Midwest Regional Reports

Gardening Gift Ideas for Midwest Gardeners

The gift-giving season is a great time for gardeners. It’s a time to reflect on your favorite tools and on tips from the past year and how to share them with your favorite green-thumbed friend. Every gardener who’s been good this year deserves a few new holiday treats as they get ready for a relaxing winter and begin to dream about next year’s growing season.


American Ginseng Tea From Wisconsin

American ginseng tea
This calming tea is made from ginseng grown in Wisconsin. Photo: Erin Presley

Enjoy this time of reflection while cozying up inside with a hot beverage. In the depths of winter, my favorite is ginseng tea, straight from Wausau, Wisconsin. Ginseng (Panax spp. and cvs., Zones 3–9) is a woodland plant whose root has been revered in Chinese medicine for more than 5,000 years. In modern times, it’s credited with boosting energy and mental clarity. The most-prized ginseng root comes from the American species, Panax quinquefolius, found in forested areas of eastern North America. Central Wisconsin is the epicenter of production, where the cool climate and mineral soils create ideal conditions for growing the world’s most valuable and satisfying ginseng. It is truly “Something Special From Wisconsin.” Ginseng’s earthy, lingering sweetness and uplifting nature make it equally welcome as a hot beverage in the winter or a cool afternoon drink in the summer.

Most gardeners can attest to the value of good tools in making garden tasks more efficient and enjoyable, and a few durable investments are worth a lot more than any fancy garden gadget. Treat the gardener on your list—or maybe yourself—to one of these simple upgrades.


Ergonomically C-Shaped Handle Radius Trowel

ergonomic trowel
Good leverage makes digging holes easier. Photo: Erin Presley

This trowel provides good leverage for digging holes for new plantings. It has the perfect degree of taper to make it effective in tougher-to-dig soils. I prefer the lime green model because the color makes the tool easy to spot when I’ve misplaced it, although it also comes in black, rimmed in blue, green, or red.


FELCO 910 Leather Holster with Belt Loop and Clip

FELCO holster
My Felco holster still holds my pruners—after 15 years of constant use! Photos: courtesy of Felco (left), Erin Presley (right)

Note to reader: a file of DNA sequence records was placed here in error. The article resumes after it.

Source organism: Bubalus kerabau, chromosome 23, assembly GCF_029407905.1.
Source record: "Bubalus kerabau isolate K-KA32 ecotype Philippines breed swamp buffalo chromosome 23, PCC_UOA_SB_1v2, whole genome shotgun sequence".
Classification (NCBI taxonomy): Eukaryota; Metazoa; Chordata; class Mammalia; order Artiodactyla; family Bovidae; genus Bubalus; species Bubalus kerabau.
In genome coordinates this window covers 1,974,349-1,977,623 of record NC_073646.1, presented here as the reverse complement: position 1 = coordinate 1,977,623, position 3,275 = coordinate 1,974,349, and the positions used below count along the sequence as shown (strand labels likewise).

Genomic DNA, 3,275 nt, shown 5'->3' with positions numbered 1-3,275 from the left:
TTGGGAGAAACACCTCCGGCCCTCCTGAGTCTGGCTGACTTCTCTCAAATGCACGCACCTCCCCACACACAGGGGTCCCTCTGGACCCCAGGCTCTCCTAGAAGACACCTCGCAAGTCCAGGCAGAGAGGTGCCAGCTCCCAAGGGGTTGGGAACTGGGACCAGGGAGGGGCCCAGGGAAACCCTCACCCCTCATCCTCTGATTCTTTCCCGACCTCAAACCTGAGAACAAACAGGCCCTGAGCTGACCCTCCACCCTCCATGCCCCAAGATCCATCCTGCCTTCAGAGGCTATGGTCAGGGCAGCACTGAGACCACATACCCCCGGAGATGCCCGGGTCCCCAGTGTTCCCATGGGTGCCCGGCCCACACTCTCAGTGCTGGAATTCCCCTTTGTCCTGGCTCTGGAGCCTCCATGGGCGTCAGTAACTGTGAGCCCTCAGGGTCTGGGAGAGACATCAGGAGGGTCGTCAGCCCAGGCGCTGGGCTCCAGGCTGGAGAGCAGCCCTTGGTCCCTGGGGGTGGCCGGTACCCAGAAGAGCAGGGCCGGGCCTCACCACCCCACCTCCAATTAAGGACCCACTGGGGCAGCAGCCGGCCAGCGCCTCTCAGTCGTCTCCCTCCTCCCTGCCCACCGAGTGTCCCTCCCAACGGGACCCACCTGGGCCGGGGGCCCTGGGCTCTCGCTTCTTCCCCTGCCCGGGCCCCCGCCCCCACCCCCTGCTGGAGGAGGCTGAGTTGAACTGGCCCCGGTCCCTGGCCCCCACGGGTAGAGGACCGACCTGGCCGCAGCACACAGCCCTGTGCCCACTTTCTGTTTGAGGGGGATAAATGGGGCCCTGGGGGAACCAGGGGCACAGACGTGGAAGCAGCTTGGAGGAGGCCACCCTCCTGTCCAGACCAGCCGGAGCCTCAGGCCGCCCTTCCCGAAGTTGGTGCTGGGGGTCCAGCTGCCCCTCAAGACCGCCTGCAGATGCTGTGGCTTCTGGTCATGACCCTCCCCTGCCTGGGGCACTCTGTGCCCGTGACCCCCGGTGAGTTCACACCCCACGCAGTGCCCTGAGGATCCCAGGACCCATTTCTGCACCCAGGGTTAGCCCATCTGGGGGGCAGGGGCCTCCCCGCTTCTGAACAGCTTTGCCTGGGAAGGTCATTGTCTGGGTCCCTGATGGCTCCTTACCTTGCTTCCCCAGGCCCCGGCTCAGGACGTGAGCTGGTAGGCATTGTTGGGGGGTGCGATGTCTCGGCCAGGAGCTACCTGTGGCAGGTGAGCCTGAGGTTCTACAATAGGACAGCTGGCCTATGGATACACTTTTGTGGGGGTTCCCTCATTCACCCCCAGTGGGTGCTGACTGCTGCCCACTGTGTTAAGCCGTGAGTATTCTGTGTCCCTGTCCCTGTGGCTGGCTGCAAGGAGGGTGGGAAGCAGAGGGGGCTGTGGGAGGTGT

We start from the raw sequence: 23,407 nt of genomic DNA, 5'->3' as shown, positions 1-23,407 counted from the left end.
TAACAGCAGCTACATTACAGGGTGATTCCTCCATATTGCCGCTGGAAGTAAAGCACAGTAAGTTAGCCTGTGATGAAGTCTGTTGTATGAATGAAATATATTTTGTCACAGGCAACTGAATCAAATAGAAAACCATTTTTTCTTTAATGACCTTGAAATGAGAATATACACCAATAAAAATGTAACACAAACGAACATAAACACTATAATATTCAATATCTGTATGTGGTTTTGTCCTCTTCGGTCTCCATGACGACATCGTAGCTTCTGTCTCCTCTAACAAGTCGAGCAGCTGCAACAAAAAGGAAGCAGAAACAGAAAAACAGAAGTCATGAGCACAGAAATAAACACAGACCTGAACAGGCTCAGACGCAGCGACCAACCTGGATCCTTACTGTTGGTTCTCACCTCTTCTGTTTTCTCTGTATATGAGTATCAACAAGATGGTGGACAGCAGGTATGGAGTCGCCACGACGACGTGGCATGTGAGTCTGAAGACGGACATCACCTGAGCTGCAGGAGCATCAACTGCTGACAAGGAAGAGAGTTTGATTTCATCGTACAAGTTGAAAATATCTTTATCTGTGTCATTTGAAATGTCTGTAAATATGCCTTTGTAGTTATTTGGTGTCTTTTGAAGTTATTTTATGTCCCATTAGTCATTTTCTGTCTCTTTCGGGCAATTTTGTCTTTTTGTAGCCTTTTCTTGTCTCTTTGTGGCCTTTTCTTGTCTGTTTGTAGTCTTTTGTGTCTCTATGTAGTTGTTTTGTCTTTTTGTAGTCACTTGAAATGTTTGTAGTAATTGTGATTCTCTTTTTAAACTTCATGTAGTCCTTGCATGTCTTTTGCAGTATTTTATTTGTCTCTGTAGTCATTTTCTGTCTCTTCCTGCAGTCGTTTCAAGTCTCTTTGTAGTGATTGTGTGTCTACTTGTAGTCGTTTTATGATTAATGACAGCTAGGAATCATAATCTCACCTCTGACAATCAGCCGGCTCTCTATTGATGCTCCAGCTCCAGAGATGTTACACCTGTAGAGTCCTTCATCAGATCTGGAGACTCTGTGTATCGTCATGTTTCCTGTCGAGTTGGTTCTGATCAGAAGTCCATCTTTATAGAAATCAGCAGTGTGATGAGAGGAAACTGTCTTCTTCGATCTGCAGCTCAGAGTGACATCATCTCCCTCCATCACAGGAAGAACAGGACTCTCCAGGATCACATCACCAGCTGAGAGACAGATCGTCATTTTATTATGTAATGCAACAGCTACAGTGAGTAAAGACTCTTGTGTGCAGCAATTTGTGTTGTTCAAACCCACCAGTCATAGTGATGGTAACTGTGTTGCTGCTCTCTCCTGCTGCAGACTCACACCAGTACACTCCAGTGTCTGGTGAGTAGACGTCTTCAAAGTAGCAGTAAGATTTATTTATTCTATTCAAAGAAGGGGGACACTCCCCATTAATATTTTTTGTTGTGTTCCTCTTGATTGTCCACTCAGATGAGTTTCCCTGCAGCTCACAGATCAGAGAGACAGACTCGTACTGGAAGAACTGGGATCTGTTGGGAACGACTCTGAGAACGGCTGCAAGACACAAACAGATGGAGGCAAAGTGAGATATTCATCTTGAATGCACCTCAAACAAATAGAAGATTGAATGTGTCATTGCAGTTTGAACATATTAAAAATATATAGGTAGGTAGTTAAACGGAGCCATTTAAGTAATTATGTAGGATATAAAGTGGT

As a professional gardener, nothing makes me feel more naked than getting outside and realizing I’ve forgotten my pruners. Keep your favorite pair close at hand with this leather holster from Felco. It’s extremely lightweight and feels like an extension of your body over time. I’ve used mine almost daily for fifteen years, and although the leather is torn and scratched in some places and shiny with wear in others, it still has lots of life left in it. You’ll thank yourself every time you make a quick grab for your pruners and find them right at hand!


Leonard Brass Water Shut-Off Valve

Water Shut-Off Valve
This valve can be used on either the nozzle end (left) or the spigot end (right) of the hose. Photos: courtesy of A. M. Leonard Inc. (left), Erin Presley (right) 

Ideally, hand watering is a Zen-like task, allowing you time to study and appreciate garden details. It’s a lot harder to enjoy it when leaky, ill-fitting valves are spraying icy water all over you in March or November. A. M. Leonard’s durable, leak-proof, brass shut-off valves perfectly control water flow and pressure when you are using watering wands or sprinklers. A dry gardener is a happy gardener.


Membership to Your Local Public Garden

Olbrich Botanical Gardens
Rose Tower at Olbrich Botanical Gardens in Madison, Wisconsin. Photo: Jeff Epping

Inspiration, education, relaxation. The Midwest’s many fine public gardens offer all this and more. Invest in your local public garden by becoming a member, and get a gift membership for your garden buddy while you’re at it. Not only will you be supporting these institutions in their mission to connect plants and people, but public garden membership usually comes with awesome perks. Members frequently get free or discounted admission, sneak-preview access to events, library borrowing privileges, and much more. Through the American Public Gardens Reciprocal Admissions program, members can also get free admission to many other gardens across the country!


—Erin Presley is a horticulturist at Olbrich Botanical Gardens in Madison, Wisconsin.


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